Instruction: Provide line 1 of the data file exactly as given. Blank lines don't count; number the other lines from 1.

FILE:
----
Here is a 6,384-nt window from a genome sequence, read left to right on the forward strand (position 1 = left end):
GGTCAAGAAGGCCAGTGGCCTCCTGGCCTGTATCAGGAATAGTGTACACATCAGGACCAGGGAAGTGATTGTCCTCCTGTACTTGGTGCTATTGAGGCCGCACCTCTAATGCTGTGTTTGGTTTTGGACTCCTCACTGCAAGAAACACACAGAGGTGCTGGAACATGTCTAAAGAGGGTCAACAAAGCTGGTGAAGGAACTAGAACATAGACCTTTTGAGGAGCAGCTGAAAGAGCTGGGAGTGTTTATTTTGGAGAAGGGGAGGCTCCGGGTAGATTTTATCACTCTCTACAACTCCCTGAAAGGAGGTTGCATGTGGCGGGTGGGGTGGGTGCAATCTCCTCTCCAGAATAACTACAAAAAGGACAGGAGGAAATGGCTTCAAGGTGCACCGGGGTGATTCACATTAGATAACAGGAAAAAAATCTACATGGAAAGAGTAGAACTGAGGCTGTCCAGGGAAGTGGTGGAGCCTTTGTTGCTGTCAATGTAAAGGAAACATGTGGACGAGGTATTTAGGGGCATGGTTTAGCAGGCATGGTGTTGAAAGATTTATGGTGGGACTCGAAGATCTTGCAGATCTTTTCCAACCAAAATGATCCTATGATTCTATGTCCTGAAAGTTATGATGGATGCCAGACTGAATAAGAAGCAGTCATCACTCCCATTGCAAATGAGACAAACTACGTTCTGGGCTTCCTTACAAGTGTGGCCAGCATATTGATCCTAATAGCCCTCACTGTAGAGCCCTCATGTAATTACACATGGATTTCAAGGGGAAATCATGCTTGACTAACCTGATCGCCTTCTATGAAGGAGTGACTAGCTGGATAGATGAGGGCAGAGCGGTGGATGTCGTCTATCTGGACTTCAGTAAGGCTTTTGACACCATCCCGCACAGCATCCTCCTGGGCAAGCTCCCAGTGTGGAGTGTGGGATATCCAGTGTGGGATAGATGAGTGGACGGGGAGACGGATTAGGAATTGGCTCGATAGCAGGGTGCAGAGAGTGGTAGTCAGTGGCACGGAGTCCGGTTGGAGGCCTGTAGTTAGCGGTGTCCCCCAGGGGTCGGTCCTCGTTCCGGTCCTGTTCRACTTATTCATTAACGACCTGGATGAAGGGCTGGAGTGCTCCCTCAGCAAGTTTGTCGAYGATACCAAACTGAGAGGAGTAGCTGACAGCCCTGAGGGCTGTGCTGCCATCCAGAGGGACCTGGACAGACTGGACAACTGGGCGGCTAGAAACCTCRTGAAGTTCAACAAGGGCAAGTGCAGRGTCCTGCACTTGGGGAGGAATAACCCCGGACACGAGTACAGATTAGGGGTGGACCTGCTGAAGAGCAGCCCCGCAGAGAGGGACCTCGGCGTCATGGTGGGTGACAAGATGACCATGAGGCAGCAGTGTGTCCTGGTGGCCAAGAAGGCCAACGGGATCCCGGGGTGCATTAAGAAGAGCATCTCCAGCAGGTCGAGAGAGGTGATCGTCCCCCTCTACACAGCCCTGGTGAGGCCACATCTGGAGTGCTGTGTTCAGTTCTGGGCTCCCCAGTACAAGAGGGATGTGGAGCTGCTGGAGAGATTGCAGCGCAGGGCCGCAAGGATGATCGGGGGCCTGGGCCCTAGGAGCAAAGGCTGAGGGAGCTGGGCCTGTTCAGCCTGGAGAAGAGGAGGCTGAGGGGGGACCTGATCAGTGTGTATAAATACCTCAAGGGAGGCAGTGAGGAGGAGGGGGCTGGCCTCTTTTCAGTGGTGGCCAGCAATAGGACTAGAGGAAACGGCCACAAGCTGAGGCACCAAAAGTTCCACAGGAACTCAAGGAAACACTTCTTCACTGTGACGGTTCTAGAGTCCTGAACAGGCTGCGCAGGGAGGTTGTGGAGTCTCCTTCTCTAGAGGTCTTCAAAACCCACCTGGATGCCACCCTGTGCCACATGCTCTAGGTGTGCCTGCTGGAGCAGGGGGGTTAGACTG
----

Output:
Here is a 6,384-nt window from a genome sequence, read left to right on the forward strand (position 1 = left end):